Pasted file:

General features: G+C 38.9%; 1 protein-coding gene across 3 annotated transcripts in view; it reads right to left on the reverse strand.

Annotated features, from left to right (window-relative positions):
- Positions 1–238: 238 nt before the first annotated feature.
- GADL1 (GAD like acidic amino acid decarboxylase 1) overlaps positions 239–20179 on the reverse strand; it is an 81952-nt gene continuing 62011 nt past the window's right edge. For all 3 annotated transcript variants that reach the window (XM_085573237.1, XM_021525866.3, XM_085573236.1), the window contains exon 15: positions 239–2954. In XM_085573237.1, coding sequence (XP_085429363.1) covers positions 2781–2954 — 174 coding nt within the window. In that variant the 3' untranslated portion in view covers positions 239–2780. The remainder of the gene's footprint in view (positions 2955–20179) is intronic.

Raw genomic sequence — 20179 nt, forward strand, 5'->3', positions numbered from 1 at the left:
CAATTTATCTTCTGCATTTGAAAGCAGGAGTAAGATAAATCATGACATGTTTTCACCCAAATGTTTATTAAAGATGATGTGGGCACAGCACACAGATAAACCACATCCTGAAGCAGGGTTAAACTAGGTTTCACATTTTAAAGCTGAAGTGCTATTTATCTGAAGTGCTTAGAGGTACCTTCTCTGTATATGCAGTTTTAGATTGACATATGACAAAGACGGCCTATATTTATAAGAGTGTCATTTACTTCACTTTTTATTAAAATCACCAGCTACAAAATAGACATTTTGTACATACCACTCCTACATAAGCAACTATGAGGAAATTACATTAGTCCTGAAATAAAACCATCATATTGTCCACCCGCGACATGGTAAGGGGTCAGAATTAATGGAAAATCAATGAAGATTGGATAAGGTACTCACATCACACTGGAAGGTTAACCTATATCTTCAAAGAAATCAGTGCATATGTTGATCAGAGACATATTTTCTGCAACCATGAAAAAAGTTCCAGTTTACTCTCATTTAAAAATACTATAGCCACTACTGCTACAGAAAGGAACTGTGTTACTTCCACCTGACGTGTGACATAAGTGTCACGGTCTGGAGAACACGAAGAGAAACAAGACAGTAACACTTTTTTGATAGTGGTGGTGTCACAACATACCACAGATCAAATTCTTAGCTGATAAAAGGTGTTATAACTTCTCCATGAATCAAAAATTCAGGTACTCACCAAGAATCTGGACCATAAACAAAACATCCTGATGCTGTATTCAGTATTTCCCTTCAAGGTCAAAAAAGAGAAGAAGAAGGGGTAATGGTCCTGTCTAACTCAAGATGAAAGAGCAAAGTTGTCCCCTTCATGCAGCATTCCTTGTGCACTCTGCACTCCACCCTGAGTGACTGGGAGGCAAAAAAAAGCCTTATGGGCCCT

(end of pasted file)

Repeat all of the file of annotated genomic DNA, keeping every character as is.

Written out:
General features: G+C 38.9%; 1 protein-coding gene across 3 annotated transcripts in view; it reads right to left on the reverse strand.

Annotated features, from left to right (window-relative positions):
- Positions 1–238: 238 nt before the first annotated feature.
- GADL1 (GAD like acidic amino acid decarboxylase 1) overlaps positions 239–20179 on the reverse strand; it is an 81952-nt gene continuing 62011 nt past the window's right edge. For all 3 annotated transcript variants that reach the window (XM_085573237.1, XM_021525866.3, XM_085573236.1), the window contains exon 15: positions 239–2954. In XM_085573237.1, coding sequence (XP_085429363.1) covers positions 2781–2954 — 174 coding nt within the window. In that variant the 3' untranslated portion in view covers positions 239–2780. The remainder of the gene's footprint in view (positions 2955–20179) is intronic.

Raw genomic sequence — 20179 nt, forward strand, 5'->3', positions numbered from 1 at the left:
CAATTTATCTTCTGCATTTGAAAGCAGGAGTAAGATAAATCATGACATGTTTTCACCCAAATGTTTATTAAAGATGATGTGGGCACAGCACACAGATAAACCACATCCTGAAGCAGGGTTAAACTAGGTTTCACATTTTAAAGCTGAAGTGCTATTTATCTGAAGTGCTTAGAGGTACCTTCTCTGTATATGCAGTTTTAGATTGACATATGACAAAGACGGCCTATATTTATAAGAGTGTCATTTACTTCACTTTTTATTAAAATCACCAGCTACAAAATAGACATTTTGTACATACCACTCCTACATAAGCAACTATGAGGAAATTACATTAGTCCTGAAATAAAACCATCATATTGTCCACCCGCGACATGGTAAGGGGTCAGAATTAATGGAAAATCAATGAAGATTGGATAAGGTACTCACATCACACTGGAAGGTTAACCTATATCTTCAAAGAAATCAGTGCATATGTTGATCAGAGACATATTTTCTGCAACCATGAAAAAAGTTCCAGTTTACTCTCATTTAAAAATACTATAGCCACTACTGCTACAGAAAGGAACTGTGTTACTTCCACCTGACGTGTGACATAAGTGTCACGGTCTGGAGAACACGAAGAGAAACAAGACAGTAACACTTTTTTGATAGTGGTGGTGTCACAACATACCACAGATCAAATTCTTAGCTGATAAAAGGTGTTATAACTTCTCCATGAATCAAAAATTCAGGTACTCACCAAGAATCTGGACCATAAACAAAACATCCTGATGCTGTATTCAGTATTTCCCTTCAAGGTCAAAAAAGAGAAGAAGAAGGGGTAATGGTCCTGTCTAACTCAAGATGAAAGAGCAAAGTTGTCCCCTTCATGCAGCATTCCTTGTGCACTCTGCACTCCACCCTGAGTGACTGGGAGGCAAAAAAAAGCCTTATGGGCCCT